Mr. Heidegger says that boredom permeates the "modern man" and is the attunement of the present age. Now, he's writing this around 1930. In the work he distinguishes three types of boredom. Boredom is just one way that people attune to the world. It's the emotive connection. Now, according to Martin, one could be (a.) bored by something outside of oneself, (b.) bored with oneself, or be (c.) profoundly bored. The final boredom afflicts the general "modern" subjectivity. Although his analysis of this human emotion is impressive, I don't think it's exhaustive. I would like to explain each kind of boredom, then try to find some affiliation to the Romantic period, and perhaps even to our own time.

In order to be bored by something, there has to exist an object of one's boredom. For example, waiting for a train or listening to a lecture on Heidegger's phenomenology. In order to escape this kind of boredom, one tries to pass the time. That activity usually involves some menial distraction to the purpose of "shortening" time in order to make it go faster. For instance, checking the watch incessantly while waiting at the train station or sitting in a lecture hall. Feeling of emptiness results from this kind of boredom. It's a looking towards the future, looking forward to something. A promethean activity, if you will.

If one is bored with oneself, such as at a social gathering, there is no direct object of one's boredom because that feeling is generated by oneself. We are boring. Even though the social situation might seem pleasant, we find we are bored, not so much by the environment or the lack of external stimulants, but because we lack a proper response to the situation at hand. The method of dealing with this type of boredom is to waste time, as if time was a commodity, in order to stop time altogether or bring it totally into the present moment without any concern for the past or the future.

Profound boredom, the spirit of Martin's age, is being bored with the world and with ourselves--a condition responsible for our alienation from the world and from others. This withdrawal also makes us ironically aware of ourselves in the world. Our Dasein, or existence in the world, is revealed to us. This kind of boredom is also associated with a feeling of melancholy, which also often, but not always, engenders creativity. This is sort of an epimethean activity as it looks to the past. Most importantly Heidegger says that the object of  this kind of boredom is fundamentally time itself. The feeling is opressive as we feel at once timeless or removed from the flow of time and at the same time burdened by the weight of time. We are involved with a close reading of each passing moment in order to prolong it.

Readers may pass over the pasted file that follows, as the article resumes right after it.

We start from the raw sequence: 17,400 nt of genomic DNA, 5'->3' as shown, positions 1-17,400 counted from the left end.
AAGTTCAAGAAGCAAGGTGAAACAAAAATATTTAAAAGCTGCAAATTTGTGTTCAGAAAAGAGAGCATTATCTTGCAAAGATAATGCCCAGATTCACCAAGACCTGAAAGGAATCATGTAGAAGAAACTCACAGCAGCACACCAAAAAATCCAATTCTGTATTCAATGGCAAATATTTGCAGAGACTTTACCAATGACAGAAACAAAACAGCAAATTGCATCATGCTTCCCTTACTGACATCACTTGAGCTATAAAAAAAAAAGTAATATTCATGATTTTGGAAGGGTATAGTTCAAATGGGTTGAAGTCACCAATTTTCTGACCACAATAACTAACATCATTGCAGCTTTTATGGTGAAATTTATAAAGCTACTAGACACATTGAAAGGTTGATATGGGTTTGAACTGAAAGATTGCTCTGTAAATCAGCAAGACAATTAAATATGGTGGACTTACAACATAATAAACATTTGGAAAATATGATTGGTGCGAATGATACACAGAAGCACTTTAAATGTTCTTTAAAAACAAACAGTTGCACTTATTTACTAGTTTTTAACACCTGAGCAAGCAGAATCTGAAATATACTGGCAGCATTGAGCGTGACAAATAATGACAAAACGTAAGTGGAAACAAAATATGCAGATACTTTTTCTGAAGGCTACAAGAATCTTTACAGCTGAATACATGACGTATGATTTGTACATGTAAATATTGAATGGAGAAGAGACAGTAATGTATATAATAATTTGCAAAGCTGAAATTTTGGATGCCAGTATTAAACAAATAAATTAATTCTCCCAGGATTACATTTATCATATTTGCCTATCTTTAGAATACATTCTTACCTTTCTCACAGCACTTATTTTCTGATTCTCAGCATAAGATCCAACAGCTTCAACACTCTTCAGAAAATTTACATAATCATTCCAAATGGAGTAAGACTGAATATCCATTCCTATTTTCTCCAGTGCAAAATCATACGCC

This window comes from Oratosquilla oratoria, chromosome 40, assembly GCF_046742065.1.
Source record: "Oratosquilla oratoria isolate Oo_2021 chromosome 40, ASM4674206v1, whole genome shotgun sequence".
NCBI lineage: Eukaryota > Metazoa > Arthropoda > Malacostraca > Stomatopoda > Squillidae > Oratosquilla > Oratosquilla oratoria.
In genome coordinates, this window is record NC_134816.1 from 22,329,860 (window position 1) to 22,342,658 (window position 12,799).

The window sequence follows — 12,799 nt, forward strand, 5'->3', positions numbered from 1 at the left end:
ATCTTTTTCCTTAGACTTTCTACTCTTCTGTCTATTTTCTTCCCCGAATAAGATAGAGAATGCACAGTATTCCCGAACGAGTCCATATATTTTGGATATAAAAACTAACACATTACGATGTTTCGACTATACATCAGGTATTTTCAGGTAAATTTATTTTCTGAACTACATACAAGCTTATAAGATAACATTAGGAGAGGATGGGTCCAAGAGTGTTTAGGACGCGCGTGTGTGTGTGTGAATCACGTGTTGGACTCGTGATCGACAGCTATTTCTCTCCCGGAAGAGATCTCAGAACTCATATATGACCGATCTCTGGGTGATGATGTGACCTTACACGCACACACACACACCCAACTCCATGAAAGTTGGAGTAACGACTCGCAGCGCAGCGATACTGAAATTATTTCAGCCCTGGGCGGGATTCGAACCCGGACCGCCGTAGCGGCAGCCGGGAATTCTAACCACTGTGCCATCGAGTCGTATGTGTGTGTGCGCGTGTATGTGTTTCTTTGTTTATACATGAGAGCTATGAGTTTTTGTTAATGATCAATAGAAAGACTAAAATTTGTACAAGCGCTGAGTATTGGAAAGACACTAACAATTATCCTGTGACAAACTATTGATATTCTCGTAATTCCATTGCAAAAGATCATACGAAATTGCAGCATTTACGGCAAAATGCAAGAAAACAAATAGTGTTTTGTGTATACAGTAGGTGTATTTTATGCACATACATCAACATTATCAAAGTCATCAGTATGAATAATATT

All of these types of boredom or attunement are our ways to try to control time.  It's ambitious but illusory. If we believe Terdiman that the communal subjectivity of the 19th Century after the French Revolution was disturbed and severed from its past, causing a temporal fissure in the continuity of history or the phenomology of time, then the Romantics were dealing with that cultural disorder by trying to control time, each in his own way. Mr. Wordsworth, besides being "boring," as Shelley tells us, was also profoundly bored: he looked to the past, analyzed each moment, and bemoaned his finitude. So not only was he profoundly bored but also inauthentic in existentialist terms. P. B. Shelley, on the other hand, was afflicted with the first and second type of boredom, and I have a feeling he kept looking towards some future that would cure that disease, while at the same time he lived so large, so in the moment that he almost tried to ignore time altogether. He was at odds with himself. But he was fundamentally attuned to the world through anxiety. Where boredom subjectivizes a subject, anxiety individuates: boredom produces inaction, whereas anxiety involves the will to take control of one's fate and destiny. I think what I'm going to find with Beddoes is that he was profoundly bored but authentically: he embraced his mortality, but that's still to be determined.

What about today? What's our affliction? We certainly are bored, but I think our boredom is still different: we seem to want to care about everything in the world... we have causes... we rally for one thing or another.... But this care is so superficial. We want to make a difference in the world, and society convinces us that we can. This is our illusion: we deny the fact that we are bored of ourselves, by trying to get superficially involved. We live in the moment with no real concern for the past or the future, yet we want to believe that we do care. We are not capable of melancholy, so we're not a creative generation. But we sure love to waste time! We are bored because we are boring while vehemently trying to affirm our enthusiasm and excitement. And that, my gentle reader, is the spirit of our age!